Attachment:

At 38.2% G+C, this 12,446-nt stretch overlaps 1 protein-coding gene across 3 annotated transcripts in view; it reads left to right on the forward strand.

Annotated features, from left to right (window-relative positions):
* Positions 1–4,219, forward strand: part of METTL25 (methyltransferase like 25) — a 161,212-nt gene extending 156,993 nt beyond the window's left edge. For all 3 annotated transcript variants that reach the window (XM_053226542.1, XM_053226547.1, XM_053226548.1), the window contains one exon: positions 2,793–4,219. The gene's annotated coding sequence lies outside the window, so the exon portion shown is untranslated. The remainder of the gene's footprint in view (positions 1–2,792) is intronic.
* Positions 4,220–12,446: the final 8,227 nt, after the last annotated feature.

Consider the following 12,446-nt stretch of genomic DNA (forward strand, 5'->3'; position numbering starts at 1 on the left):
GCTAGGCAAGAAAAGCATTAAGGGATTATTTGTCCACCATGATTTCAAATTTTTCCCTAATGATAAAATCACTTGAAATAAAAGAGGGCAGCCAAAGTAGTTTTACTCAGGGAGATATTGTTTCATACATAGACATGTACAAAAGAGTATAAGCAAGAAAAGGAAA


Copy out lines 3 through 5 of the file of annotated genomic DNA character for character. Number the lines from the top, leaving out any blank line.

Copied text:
* Positions 1–4,219, forward strand: part of METTL25 (methyltransferase like 25) — a 161,212-nt gene extending 156,993 nt beyond the window's left edge. For all 3 annotated transcript variants that reach the window (XM_053226542.1, XM_053226547.1, XM_053226548.1), the window contains one exon: positions 2,793–4,219. The gene's annotated coding sequence lies outside the window, so the exon portion shown is untranslated. The remainder of the gene's footprint in view (positions 1–2,792) is intronic.
* Positions 4,220–12,446: the final 8,227 nt, after the last annotated feature.

Consider the following 12,446-nt stretch of genomic DNA (forward strand, 5'->3'; position numbering starts at 1 on the left):